Labor Pains: Because Being in a Union can be Painful

When Both Sides Fail

The Wall Street Journal, in its lead editorial this morning, sums up the problem facing GM and the UAW:

The Big Three’s woes — from shrinking market share to high benefit costs to overcapacity — were built up over decades. They’re the fault of both management and the UAW, which saw these problems coming but refused to do anything real to address them. The great tragedy is that the two sides didn’t make these hard choices 20 years ago, when they might have saved tens of thousands of jobs and spared a region much economic distress. Better to take a strike and its costs now, than continue the slow slide toward Chapter 11.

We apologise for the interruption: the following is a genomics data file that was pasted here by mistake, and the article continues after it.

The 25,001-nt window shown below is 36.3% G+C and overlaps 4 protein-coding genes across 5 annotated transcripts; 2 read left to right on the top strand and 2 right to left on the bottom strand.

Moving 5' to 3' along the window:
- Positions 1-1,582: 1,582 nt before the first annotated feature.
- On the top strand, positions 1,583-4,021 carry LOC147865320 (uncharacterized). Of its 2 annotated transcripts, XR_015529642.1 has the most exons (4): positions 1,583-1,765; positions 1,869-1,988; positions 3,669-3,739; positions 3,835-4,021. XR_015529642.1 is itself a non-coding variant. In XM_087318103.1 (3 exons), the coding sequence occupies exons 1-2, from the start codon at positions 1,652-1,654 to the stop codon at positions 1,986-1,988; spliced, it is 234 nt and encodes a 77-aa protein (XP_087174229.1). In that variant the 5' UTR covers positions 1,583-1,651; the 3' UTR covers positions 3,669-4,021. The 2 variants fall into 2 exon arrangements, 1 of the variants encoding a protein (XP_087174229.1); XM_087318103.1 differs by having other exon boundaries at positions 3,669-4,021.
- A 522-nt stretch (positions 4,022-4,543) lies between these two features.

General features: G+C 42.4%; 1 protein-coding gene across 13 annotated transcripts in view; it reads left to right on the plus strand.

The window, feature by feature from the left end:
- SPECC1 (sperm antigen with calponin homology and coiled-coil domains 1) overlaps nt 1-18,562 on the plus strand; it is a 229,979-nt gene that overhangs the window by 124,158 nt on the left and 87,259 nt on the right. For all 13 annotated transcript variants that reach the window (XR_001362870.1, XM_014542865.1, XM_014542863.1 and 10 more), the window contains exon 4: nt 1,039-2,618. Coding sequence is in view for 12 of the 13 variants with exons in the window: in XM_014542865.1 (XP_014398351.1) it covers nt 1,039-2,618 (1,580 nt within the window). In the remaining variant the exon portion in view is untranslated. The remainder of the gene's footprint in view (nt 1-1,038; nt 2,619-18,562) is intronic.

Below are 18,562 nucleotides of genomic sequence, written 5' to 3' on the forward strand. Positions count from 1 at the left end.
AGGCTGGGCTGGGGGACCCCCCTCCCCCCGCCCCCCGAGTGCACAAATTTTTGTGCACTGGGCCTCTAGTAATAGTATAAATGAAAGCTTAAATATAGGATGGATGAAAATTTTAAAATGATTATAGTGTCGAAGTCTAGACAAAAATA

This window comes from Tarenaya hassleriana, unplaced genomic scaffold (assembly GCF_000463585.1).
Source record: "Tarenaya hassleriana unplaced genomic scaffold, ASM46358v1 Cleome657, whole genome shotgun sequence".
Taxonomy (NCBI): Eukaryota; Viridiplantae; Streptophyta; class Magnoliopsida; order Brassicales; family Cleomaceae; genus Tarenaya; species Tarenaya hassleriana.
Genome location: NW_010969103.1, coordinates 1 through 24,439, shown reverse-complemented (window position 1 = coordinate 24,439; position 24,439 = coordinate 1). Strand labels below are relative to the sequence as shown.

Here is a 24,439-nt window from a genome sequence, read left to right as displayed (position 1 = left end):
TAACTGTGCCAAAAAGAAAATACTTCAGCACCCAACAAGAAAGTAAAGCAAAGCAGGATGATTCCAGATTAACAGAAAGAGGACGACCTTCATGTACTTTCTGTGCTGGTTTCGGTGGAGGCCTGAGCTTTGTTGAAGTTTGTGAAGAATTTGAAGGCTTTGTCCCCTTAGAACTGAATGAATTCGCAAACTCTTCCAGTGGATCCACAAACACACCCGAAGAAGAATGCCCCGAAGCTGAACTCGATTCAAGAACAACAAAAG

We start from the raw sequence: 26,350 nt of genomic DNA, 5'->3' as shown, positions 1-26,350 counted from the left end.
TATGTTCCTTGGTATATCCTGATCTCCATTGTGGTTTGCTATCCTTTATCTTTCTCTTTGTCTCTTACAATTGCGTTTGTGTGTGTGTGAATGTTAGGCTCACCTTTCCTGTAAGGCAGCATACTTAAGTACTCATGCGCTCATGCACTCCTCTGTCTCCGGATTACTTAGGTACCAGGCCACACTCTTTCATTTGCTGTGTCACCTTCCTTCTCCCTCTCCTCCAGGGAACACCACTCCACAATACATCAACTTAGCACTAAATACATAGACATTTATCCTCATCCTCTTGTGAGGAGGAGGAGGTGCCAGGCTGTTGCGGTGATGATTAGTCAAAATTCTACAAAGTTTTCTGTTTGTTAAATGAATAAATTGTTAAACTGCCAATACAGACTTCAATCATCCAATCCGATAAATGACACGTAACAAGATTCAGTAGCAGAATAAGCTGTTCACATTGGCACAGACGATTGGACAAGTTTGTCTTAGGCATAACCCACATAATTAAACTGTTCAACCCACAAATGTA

UPDATE: The National Association of Manufacturers adds:

Note to UAW members: If you want job security, go into government service. GM is in trouble today because previous managements made promises that simply were not sustainable in the long term. The current management is determined to avoid that mistake. To survive and prosper, GM must remain flexible. It’s a tough world out there for manufacturing, tougher than it’s ever been before. The UAW rank and file need to accept that reality, suck it up and get back to work.

Categories: UAW